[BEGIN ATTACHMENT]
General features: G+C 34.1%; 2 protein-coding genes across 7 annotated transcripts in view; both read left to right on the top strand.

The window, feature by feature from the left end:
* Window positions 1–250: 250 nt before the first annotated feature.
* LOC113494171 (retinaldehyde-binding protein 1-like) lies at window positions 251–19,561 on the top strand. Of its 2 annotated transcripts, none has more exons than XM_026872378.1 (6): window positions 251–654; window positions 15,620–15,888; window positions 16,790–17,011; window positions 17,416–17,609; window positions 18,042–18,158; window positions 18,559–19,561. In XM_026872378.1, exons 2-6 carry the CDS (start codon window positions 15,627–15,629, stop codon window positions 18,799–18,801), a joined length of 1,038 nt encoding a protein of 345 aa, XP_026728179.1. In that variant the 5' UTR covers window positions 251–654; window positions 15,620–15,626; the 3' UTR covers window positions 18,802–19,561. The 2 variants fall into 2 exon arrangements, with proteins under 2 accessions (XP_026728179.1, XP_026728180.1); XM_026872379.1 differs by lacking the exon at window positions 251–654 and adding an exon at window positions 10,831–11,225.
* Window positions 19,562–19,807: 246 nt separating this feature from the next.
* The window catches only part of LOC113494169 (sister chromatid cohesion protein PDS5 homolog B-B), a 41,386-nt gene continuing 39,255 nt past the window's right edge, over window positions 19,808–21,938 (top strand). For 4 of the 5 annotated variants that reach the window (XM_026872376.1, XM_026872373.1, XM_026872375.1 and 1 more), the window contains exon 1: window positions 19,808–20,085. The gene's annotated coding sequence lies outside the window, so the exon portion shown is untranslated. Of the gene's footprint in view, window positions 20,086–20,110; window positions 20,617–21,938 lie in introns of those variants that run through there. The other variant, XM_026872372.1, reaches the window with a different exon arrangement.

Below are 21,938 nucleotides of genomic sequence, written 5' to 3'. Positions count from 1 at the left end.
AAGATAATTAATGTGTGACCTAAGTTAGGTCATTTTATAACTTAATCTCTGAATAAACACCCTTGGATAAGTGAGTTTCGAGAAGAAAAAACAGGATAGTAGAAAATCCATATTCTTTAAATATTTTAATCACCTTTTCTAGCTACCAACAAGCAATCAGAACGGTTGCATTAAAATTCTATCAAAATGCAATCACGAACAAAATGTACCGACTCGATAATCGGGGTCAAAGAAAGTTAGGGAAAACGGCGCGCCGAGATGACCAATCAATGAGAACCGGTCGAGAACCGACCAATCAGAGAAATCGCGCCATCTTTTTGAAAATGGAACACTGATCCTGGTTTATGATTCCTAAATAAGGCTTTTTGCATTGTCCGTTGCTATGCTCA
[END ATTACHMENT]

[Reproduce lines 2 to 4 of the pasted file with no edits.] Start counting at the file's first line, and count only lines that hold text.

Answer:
The window, feature by feature from the left end:
* Window positions 1–250: 250 nt before the first annotated feature.
* LOC113494171 (retinaldehyde-binding protein 1-like) lies at window positions 251–19,561 on the top strand. Of its 2 annotated transcripts, none has more exons than XM_026872378.1 (6): window positions 251–654; window positions 15,620–15,888; window positions 16,790–17,011; window positions 17,416–17,609; window positions 18,042–18,158; window positions 18,559–19,561. In XM_026872378.1, exons 2-6 carry the CDS (start codon window positions 15,627–15,629, stop codon window positions 18,799–18,801), a joined length of 1,038 nt encoding a protein of 345 aa, XP_026728179.1. In that variant the 5' UTR covers window positions 251–654; window positions 15,620–15,626; the 3' UTR covers window positions 18,802–19,561. The 2 variants fall into 2 exon arrangements, with proteins under 2 accessions (XP_026728179.1, XP_026728180.1); XM_026872379.1 differs by lacking the exon at window positions 251–654 and adding an exon at window positions 10,831–11,225.